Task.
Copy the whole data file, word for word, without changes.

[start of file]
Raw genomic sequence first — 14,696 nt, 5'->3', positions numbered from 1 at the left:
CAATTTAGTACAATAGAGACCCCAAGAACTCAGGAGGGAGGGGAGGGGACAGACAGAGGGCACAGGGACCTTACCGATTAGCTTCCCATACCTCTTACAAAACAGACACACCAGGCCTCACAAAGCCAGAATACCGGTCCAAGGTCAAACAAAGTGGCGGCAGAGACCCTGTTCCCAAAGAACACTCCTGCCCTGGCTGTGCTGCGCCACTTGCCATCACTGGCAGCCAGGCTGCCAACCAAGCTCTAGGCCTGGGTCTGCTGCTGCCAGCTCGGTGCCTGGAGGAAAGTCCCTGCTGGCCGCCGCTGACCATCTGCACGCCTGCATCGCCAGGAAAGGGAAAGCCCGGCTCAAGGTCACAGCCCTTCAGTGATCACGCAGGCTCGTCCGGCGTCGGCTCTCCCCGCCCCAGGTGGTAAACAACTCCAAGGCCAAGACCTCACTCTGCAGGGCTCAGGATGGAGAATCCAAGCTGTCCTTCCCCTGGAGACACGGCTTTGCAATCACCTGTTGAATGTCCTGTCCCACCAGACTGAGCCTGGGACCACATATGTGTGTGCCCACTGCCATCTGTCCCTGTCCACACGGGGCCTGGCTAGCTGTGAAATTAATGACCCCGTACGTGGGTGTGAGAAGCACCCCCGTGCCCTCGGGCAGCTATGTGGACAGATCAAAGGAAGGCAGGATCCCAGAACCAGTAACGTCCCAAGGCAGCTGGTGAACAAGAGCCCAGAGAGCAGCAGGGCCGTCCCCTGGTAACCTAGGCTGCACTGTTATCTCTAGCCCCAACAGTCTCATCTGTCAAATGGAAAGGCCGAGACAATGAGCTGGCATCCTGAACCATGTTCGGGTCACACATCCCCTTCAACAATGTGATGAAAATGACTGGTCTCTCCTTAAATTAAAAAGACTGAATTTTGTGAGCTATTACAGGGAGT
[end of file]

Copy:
Raw genomic sequence first — 14,696 nt, 5'->3', positions numbered from 1 at the left:
CAATTTAGTACAATAGAGACCCCAAGAACTCAGGAGGGAGGGGAGGGGACAGACAGAGGGCACAGGGACCTTACCGATTAGCTTCCCATACCTCTTACAAAACAGACACACCAGGCCTCACAAAGCCAGAATACCGGTCCAAGGTCAAACAAAGTGGCGGCAGAGACCCTGTTCCCAAAGAACACTCCTGCCCTGGCTGTGCTGCGCCACTTGCCATCACTGGCAGCCAGGCTGCCAACCAAGCTCTAGGCCTGGGTCTGCTGCTGCCAGCTCGGTGCCTGGAGGAAAGTCCCTGCTGGCCGCCGCTGACCATCTGCACGCCTGCATCGCCAGGAAAGGGAAAGCCCGGCTCAAGGTCACAGCCCTTCAGTGATCACGCAGGCTCGTCCGGCGTCGGCTCTCCCCGCCCCAGGTGGTAAACAACTCCAAGGCCAAGACCTCACTCTGCAGGGCTCAGGATGGAGAATCCAAGCTGTCCTTCCCCTGGAGACACGGCTTTGCAATCACCTGTTGAATGTCCTGTCCCACCAGACTGAGCCTGGGACCACATATGTGTGTGCCCACTGCCATCTGTCCCTGTCCACACGGGGCCTGGCTAGCTGTGAAATTAATGACCCCGTACGTGGGTGTGAGAAGCACCCCCGTGCCCTCGGGCAGCTATGTGGACAGATCAAAGGAAGGCAGGATCCCAGAACCAGTAACGTCCCAAGGCAGCTGGTGAACAAGAGCCCAGAGAGCAGCAGGGCCGTCCCCTGGTAACCTAGGCTGCACTGTTATCTCTAGCCCCAACAGTCTCATCTGTCAAATGGAAAGGCCGAGACAATGAGCTGGCATCCTGAACCATGTTCGGGTCACACATCCCCTTCAACAATGTGATGAAAATGACTGGTCTCTCCTTAAATTAAAAAGACTGAATTTTGTGAGCTATTACAGGGAGT